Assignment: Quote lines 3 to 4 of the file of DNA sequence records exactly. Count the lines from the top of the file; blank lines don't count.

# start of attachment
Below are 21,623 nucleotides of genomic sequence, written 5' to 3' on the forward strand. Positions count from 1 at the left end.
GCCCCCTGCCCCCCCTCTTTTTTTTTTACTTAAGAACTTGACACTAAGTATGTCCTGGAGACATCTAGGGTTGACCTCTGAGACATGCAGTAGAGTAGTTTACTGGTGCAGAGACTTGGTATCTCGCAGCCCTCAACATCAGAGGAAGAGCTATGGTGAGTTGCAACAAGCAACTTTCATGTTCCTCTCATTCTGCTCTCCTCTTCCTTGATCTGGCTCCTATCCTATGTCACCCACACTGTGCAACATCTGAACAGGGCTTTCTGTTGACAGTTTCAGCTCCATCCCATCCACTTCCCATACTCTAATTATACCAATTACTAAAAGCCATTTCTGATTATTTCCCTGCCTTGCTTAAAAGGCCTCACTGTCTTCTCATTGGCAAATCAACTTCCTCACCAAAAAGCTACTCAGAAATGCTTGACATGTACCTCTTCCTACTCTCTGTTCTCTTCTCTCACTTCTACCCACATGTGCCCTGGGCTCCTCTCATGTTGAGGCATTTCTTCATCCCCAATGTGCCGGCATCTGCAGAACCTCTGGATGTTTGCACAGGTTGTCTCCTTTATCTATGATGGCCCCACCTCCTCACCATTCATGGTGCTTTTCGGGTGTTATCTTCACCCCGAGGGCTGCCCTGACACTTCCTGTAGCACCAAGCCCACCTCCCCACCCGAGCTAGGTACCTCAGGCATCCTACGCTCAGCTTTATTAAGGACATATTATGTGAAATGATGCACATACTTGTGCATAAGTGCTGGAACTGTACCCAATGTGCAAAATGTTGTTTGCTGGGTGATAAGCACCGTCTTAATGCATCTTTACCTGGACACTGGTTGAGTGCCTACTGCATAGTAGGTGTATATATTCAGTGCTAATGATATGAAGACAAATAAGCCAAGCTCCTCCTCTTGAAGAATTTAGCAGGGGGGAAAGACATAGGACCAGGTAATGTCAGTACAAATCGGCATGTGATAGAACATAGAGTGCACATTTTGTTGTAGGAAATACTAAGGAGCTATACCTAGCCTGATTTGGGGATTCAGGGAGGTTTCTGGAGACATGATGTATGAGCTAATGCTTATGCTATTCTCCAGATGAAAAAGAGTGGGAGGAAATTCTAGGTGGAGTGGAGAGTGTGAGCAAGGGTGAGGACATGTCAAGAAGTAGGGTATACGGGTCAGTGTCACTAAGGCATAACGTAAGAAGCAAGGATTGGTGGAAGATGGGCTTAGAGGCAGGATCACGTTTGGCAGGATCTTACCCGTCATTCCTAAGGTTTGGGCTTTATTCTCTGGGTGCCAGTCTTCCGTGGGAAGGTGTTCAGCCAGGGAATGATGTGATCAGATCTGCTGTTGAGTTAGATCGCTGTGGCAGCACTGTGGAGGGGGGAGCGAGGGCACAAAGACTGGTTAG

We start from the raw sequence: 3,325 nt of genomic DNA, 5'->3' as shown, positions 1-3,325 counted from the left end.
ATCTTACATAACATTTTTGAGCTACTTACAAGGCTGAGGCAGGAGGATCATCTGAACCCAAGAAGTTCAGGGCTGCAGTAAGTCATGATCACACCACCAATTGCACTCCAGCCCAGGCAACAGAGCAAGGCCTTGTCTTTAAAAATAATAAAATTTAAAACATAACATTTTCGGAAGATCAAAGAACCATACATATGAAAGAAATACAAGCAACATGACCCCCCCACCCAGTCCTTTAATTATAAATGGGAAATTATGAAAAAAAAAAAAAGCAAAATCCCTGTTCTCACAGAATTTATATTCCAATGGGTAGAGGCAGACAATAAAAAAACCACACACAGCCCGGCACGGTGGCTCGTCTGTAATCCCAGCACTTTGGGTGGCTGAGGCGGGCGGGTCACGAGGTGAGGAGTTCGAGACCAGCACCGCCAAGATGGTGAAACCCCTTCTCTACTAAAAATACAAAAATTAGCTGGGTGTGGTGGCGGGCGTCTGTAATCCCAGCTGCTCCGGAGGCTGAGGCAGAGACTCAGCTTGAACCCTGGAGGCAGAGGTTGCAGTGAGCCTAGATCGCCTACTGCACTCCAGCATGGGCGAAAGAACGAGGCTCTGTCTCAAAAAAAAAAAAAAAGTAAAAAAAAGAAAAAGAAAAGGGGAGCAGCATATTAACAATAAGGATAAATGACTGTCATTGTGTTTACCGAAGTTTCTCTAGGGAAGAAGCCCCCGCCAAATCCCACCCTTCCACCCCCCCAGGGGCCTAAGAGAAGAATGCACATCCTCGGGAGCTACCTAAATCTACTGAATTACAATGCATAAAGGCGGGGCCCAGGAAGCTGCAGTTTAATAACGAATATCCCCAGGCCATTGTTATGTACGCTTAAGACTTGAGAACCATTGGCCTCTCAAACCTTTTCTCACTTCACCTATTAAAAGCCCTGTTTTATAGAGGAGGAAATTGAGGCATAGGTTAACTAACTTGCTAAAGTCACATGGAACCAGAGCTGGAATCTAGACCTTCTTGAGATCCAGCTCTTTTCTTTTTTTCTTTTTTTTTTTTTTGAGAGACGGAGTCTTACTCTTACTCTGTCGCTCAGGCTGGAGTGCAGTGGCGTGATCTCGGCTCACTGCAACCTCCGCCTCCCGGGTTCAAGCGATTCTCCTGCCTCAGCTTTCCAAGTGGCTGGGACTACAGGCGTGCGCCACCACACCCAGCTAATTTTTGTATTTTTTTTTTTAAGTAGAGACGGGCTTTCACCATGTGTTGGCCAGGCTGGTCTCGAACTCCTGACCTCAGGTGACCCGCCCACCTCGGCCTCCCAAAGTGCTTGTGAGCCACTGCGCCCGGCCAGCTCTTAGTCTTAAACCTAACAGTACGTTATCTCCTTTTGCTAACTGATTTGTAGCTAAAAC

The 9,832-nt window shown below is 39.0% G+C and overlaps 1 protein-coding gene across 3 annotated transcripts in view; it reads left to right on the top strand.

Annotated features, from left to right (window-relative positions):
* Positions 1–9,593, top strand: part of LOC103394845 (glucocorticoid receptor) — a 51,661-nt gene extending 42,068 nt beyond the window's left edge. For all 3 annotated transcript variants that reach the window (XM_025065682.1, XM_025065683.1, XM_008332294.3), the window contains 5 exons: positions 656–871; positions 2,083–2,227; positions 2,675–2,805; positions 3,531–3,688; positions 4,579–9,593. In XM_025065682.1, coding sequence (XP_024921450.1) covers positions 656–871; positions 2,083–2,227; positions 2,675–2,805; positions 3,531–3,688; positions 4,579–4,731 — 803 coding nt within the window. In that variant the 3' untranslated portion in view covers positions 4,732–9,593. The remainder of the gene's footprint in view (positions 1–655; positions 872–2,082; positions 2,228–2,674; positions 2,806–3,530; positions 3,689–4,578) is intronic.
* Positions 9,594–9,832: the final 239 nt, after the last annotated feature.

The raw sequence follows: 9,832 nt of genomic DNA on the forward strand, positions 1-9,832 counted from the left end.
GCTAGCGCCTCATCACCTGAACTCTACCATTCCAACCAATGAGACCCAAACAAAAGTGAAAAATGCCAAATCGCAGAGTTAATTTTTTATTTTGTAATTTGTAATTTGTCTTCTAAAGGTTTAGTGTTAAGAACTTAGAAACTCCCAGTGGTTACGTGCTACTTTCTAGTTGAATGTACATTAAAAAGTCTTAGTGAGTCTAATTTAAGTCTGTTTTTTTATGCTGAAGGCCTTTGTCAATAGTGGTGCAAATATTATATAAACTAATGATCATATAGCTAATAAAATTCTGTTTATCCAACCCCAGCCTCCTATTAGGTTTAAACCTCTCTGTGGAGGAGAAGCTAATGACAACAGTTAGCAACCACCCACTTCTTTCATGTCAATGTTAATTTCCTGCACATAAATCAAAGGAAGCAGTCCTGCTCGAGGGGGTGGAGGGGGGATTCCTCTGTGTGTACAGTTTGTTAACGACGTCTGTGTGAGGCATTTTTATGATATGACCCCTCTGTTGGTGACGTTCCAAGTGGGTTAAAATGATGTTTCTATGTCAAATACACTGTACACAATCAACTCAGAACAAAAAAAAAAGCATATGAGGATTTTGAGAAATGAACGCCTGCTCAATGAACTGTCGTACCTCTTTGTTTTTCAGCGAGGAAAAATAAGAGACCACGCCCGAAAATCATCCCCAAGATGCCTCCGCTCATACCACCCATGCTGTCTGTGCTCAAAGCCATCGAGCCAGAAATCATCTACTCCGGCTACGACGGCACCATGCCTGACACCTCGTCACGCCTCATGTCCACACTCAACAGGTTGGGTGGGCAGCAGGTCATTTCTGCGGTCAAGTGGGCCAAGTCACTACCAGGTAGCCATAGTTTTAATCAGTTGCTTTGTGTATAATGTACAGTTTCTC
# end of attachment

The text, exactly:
We start from the raw sequence: 3,325 nt of genomic DNA, 5'->3' as shown, positions 1-3,325 counted from the left end.
ATCTTACATAACATTTTTGAGCTACTTACAAGGCTGAGGCAGGAGGATCATCTGAACCCAAGAAGTTCAGGGCTGCAGTAAGTCATGATCACACCACCAATTGCACTCCAGCCCAGGCAACAGAGCAAGGCCTTGTCTTTAAAAATAATAAAATTTAAAACATAACATTTTCGGAAGATCAAAGAACCATACATATGAAAGAAATACAAGCAACATGACCCCCCCACCCAGTCCTTTAATTATAAATGGGAAATTATGAAAAAAAAAAAAAGCAAAATCCCTGTTCTCACAGAATTTATATTCCAATGGGTAGAGGCAGACAATAAAAAAACCACACACAGCCCGGCACGGTGGCTCGTCTGTAATCCCAGCACTTTGGGTGGCTGAGGCGGGCGGGTCACGAGGTGAGGAGTTCGAGACCAGCACCGCCAAGATGGTGAAACCCCTTCTCTACTAAAAATACAAAAATTAGCTGGGTGTGGTGGCGGGCGTCTGTAATCCCAGCTGCTCCGGAGGCTGAGGCAGAGACTCAGCTTGAACCCTGGAGGCAGAGGTTGCAGTGAGCCTAGATCGCCTACTGCACTCCAGCATGGGCGAAAGAACGAGGCTCTGTCTCAAAAAAAAAAAAAAAGTAAAAAAAAGAAAAAGAAAAGGGGAGCAGCATATTAACAATAAGGATAAATGACTGTCATTGTGTTTACCGAAGTTTCTCTAGGGAAGAAGCCCCCGCCAAATCCCACCCTTCCACCCCCCCAGGGGCCTAAGAGAAGAATGCACATCCTCGGGAGCTACCTAAATCTACTGAATTACAATGCATAAAGGCGGGGCCCAGGAAGCTGCAGTTTAATAACGAATATCCCCAGGCCATTGTTATGTACGCTTAAGACTTGAGAACCATTGGCCTCTCAAACCTTTTCTCACTTCACCTATTAAAAGCCCTGTTTTATAGAGGAGGAAATTGAGGCATAGGTTAACTAACTTGCTAAAGTCACATGGAACCAGAGCTGGAATCTAGACCTTCTTGAGATCCAGCTCTTTTCTTTTTTTCTTTTTTTTTTTTTTGAGAGACGGAGTCTTACTCTTACTCTGTCGCTCAGGCTGGAGTGCAGTGGCGTGATCTCGGCTCACTGCAACCTCCGCCTCCCGGGTTCAAGCGATTCTCCTGCCTCAGCTTTCCAAGTGGCTGGGACTACAGGCGTGCGCCACCACACCCAGCTAATTTTTGTATTTTTTTTTTTAAGTAGAGACGGGCTTTCACCATGTGTTGGCCAGGCTGGTCTCGAACTCCTGACCTCAGGTGACCCGCCCACCTCGGCCTCCCAAAGTGCTTGTGAGCCACTGCGCCCGGCCAGCTCTTAGTCTTAAACCTAACAGTACGTTATCTCCTTTTGCTAACTGATTTGTAGCTAAAAC